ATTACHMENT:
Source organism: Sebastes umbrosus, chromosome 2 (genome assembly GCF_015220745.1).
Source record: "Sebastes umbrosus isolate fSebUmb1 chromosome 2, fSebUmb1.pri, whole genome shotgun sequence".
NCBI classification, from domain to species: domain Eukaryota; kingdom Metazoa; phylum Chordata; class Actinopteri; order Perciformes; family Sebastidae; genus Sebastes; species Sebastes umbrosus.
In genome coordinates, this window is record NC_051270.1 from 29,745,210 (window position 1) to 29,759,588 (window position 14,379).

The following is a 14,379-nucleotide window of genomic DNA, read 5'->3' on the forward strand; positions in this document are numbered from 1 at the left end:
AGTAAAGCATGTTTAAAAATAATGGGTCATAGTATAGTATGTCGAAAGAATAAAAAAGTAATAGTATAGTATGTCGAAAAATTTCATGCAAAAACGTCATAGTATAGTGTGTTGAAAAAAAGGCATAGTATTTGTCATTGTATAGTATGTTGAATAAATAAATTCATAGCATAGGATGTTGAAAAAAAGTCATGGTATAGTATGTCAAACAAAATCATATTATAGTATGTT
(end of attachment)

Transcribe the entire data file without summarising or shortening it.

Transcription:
Source organism: Sebastes umbrosus, chromosome 2 (genome assembly GCF_015220745.1).
Source record: "Sebastes umbrosus isolate fSebUmb1 chromosome 2, fSebUmb1.pri, whole genome shotgun sequence".
NCBI classification, from domain to species: domain Eukaryota; kingdom Metazoa; phylum Chordata; class Actinopteri; order Perciformes; family Sebastidae; genus Sebastes; species Sebastes umbrosus.
In genome coordinates, this window is record NC_051270.1 from 29,745,210 (window position 1) to 29,759,588 (window position 14,379).

The following is a 14,379-nucleotide window of genomic DNA, read 5'->3' on the forward strand; positions in this document are numbered from 1 at the left end:
AGTAAAGCATGTTTAAAAATAATGGGTCATAGTATAGTATGTCGAAAGAATAAAAAAGTAATAGTATAGTATGTCGAAAAATTTCATGCAAAAACGTCATAGTATAGTGTGTTGAAAAAAAGGCATAGTATTTGTCATTGTATAGTATGTTGAATAAATAAATTCATAGCATAGGATGTTGAAAAAAAGTCATGGTATAGTATGTCAAACAAAATCATATTATAGTATGTT